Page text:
Therefore I know something you can’t do, and neither could I at first, but I practiced and did it in a week’s time. Question marks where now visible over there heads as they began to think out loud. Anyone want to read out loud this short poem? The girls then began to compete as this was their thing. Better yet, is there a boy in here that can out read a girl. One hand came up so I let him try. He blew the poem away, very good. That was the easy one, now for the good one. It was Brent Spiner’s “Ode to Spot” from Star Trek. It takes a Shakespearian actor to do it right, or one determined Arkansas hillbilly. Who won the poetry contest, I did. Not one could get past the first sentence, but it made them so frustrated that the guy with the slow funny Southern accent could out read the class was more than they could take, they practiced it for a week till they got it right. Many wrote their own poems after that and few even tried outdoor articles.
They needed someone to sit in on the 5th and 6th grade music class and being I was the only male teacher in the school I was it. I arrived early and found mostly percussion instruments and a few kazoos. I had the option of playing tapes, if I was not musically inclined. I thought these little turkeys are going to drive me nuts banging on drums all day. Turkeys, that’s it, necessity is the mother of invention! I went to my truck and got all the turkey calls.
Do you children know about the wild turkey? I asked. Today we will study the way wild turkeys make music. Suddenly it seemed, I had a room full of little turkey hunters to my surprise. It seemed quite a few had actually been turkey hunting and others couldn’t wait to try. This was Annacoco Louisiana one of the best turkey spots anywhere, they even came in the school yard. I had a collection of box and friction calls so I laid them out and began my lecture and demonstration. Then I told of the Cherokee and how they did it without the calling devise and demonstrated the human voice call. They said if you needed a call you weren’t a very good Indian. Not bad if I do say so.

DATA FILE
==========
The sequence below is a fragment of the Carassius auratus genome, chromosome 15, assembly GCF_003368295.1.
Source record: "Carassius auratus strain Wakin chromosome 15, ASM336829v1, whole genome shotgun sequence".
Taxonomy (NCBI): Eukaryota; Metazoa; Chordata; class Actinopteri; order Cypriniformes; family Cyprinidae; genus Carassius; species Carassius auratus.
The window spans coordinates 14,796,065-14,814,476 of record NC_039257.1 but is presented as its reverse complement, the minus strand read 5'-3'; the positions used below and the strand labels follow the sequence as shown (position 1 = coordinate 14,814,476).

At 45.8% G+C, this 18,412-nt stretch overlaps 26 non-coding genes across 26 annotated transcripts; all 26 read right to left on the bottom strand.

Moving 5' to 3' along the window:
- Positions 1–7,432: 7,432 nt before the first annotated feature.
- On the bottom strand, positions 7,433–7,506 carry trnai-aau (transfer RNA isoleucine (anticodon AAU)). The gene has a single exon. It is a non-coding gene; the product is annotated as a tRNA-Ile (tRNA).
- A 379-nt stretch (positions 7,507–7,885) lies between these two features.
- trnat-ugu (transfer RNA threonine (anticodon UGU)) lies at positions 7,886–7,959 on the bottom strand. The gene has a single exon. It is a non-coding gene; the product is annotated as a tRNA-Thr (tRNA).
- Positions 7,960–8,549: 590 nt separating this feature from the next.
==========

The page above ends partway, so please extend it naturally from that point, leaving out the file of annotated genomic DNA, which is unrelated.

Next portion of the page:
Of course they all had to try and each and every one was able to make a good hen yelp. The last was the kid with Down’s syndrome, and he too did very well as the other kids looked on with amazement, as if that was the only special thing they had ever seen him do. Well we practiced real hard on the human voice calls as youngsters seem to be the best at this type of call and they can take it with them (to the other classes I thought as my plan to get even with the ladies came to full blossom). It was better than I thought as 30 little 11 years old went to different rooms throughout the school. I meandered over to the teachers lounge for a cup of coffee and heard to my evil mirth, little hen clucks and fly down from the tree cackles coming from every room that I passed.
Of course I thought I was dead meat when the principle found me and asked if I was “Uncle John.” “Er, well yes, you see the kids have trouble with my last name trying to say Mr. Simeone, and many already knew me as Uncle John in the outdoor magazines and news papers.” On the way down the hall she told me to bring my Instruments. She explained that the children absolutely loved the class and told the others. In self defense I had to teach 300 more of them for the rest of the day in the gym and it turned out to be a full NWTF calling seminar. That was the first time I ever had to sign autographs. I suppose the handful of salt can come in many forms, a poem and musical instrument, a karate move or even a turkey call, but when you do get their attention all you have to do is…Pass it on.